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Old Dog? Time to Learn some New Tricks

Do you remember when there was so much to learn you didn’t think you’d ever learn it all? The feeling of trying out a technique for the first time? Or how about the first time you presented an idea and people actually agreed with you? Wasn’t that cool!

As part of my role as UX conference organiser, I talk with a lot of ‘senior’ UX practitioners about how to get back to the level of enthusiasm they had when the field was new to them. I’ve talked to folks who have stopped attending conferences because they feel like the ideas have all been presented before. They have stopped buying books because they already have books on a topic. They have stopped reading articles because they are shallow or rehashed ideas. They have stopped attending meetups because they are full of newbies asking the same questions over and over.

After a while in the same role, work can start to feel like the same thing every day, especially if you work in-house. It’s easy to feel like you know everything there is to know and you do become a bit tired and stale.

But the good news is that it is possible to re-ignite your enthusiasm for UX and find opportunities to continue your learning.

Here are some tips on how to do it.

Conferences

When you’re new to a field, conferences are amazing. There are talks about brand new things and you can meet people who do the same work as you and have the same challenges. But when you’re experienced, conferences can feel a bit same-same and full of ideas that have been presented before.

As a senior practitioner, you can make conferences great again by changing how you interact with them:

  • Treat a conference as an opportunity to learn one or two things from the presentations and to get the most out of the discussions you have with other attendees. If you find yourself in the middle of a great discussion, keep going – you don’t actually have to go to all of the sessions. I’ve been to conferences where I attended only one or two presentations and spent the rest of the time having fantastic, deep conversations with great people, learning way more than if I’d sat in a presentation.
  • Get involved. You may have the opportunity at a community conference to help out and support people new to the field. One of the best things I did at the IA Summit was to help out at their speaker studio, listening to practice runs of presentations and providing feedback to newer speakers.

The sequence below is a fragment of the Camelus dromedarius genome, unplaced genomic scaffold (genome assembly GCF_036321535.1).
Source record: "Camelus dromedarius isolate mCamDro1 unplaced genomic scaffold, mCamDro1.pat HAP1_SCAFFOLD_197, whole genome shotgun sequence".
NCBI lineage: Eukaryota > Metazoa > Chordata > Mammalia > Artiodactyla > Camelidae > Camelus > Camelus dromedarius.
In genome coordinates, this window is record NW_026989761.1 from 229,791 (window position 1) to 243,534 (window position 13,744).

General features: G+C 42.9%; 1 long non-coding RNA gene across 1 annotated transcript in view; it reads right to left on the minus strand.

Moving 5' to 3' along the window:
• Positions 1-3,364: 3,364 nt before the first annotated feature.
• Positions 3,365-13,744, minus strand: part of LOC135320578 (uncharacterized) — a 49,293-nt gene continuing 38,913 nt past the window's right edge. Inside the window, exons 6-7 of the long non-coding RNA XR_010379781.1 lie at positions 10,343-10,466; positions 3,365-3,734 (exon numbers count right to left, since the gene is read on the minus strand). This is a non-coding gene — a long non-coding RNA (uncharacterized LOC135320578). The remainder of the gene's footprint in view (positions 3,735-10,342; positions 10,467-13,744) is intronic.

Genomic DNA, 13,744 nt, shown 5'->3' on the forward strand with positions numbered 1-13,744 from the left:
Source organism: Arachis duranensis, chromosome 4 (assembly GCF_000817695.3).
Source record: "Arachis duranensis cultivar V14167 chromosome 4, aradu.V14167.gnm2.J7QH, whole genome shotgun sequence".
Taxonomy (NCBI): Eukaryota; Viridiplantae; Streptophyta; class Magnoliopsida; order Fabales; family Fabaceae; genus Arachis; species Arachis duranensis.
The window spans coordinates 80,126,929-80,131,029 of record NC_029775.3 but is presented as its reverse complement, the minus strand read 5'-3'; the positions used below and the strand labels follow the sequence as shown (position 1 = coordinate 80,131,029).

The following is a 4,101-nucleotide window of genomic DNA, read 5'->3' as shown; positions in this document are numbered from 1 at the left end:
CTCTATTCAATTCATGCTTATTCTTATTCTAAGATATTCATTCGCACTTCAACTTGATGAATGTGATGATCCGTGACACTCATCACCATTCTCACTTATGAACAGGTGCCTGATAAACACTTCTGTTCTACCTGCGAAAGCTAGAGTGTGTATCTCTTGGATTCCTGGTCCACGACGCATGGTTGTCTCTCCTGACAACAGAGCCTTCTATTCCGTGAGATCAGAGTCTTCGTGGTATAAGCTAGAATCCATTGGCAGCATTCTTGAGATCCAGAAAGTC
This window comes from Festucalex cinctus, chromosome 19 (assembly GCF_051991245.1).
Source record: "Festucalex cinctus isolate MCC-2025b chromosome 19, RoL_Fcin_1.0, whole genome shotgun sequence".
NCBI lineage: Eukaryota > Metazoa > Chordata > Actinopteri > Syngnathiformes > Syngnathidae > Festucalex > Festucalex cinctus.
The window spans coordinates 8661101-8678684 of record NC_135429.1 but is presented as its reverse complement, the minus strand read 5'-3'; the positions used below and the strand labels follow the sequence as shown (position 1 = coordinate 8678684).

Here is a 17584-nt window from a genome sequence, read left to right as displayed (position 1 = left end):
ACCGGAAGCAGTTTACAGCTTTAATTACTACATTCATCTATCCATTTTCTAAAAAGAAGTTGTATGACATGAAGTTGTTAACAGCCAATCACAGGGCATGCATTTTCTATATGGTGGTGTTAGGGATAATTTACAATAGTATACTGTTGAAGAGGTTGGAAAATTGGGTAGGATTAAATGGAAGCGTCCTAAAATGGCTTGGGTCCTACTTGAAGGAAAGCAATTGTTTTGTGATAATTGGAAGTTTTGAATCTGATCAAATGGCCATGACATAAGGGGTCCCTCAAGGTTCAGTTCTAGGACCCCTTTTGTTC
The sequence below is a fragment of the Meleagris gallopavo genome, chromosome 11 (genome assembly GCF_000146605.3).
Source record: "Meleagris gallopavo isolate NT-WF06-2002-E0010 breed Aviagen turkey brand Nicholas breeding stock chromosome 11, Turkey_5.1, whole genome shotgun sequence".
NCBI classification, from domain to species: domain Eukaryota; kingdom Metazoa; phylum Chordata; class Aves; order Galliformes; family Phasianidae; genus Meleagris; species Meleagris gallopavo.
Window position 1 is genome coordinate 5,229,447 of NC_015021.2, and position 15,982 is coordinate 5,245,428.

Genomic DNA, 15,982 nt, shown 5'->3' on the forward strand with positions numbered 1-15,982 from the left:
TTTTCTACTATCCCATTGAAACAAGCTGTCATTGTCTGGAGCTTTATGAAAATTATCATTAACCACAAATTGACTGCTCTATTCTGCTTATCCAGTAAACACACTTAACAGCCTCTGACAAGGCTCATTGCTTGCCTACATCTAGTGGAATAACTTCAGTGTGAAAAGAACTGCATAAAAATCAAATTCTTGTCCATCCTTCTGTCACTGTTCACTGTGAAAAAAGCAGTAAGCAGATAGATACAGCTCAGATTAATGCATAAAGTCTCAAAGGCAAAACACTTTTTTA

• See if there is an opportunity to lead a small group discussion. As an experienced practitioner, the things you’re struggling with may not be discussed on-stage, but there still may be people with the same issues as you.
  • Look for opportunities to have a group discussion with your peers – perhaps at lunch or in the conference foyer during sessions.

Attend conferences outside your field as well. You’ll experience the great feeling of all that new knowledge and you’ll meet a brand new group of people.

Read

Don’t stop reading!

Don’t stop reading books and articles about topics you already know. You’ll still pick up tips; see how other people attack problems and also how they communicate with their teams. I wrote an entire book about information architecture (so I probably know a fair amount about it), but I still buy every IA book I can get my hands on. I love seeing how other authors view the topic and explain it and I learn things that help me with my projects.

Read from outside the field as well. All of the traditional design fields have similarities to what we do with UX, particularly in terms of process and communication. But they interact with users differently and apply their skills to different types of problems. There is a ton to learn from other fields, so have a look into industrial design, product design, exhibition design, architecture and marketing for new perspectives.

Teach

Teaching is a fantastic way of actually figuring out what you know and finding out whether you understand a topic in a shallow or deep way. To teach well, you need to go back to first principles and construct lessons from those principles. Many of us can design well, but we don’t know why we do what we do and what our decisions are based on. Teaching will force you to examine your knowledge and become a better designer as a result.

There are many ways to teach. You can run a workshop at a conference; tutor at university, write an article for a magazine; support junior designers in the workplace or become a mentor. All of these help you examine your own knowledge and it’s super-fun to see other people improve their skills.

Study

Go back to school. There’s nothing like studying a particular topic to wake up your brain again. Study can be related (I believe we all should have a better knowledge of human factors) or unrelated (I’m studying fashion, drawing and Spanish). Related study will, of course, give you skills that you can use in your day-to-day work. Study in an unrelated field can give you something different to focus on and a new enthusiasm for life and work.

Old dogs…

So don’t stop learning. You may be an old hat at UX design, but an old dog can still learn new tricks. It’s all about perspective and seeking out new experiences within your field and outside of it. If we stop learning, we stagnate. And a stagnant experienced UX practitioner is just not happy.

Donna Spencer

Donna Spencer

Donna is an information architect and user experience designer (and a conference organiser). She loves working on complex problems, being involved in everything from the big picture to tiny details. She’s a regular conference speaker; and has written three books – on card sorting, web writing, and information architecture

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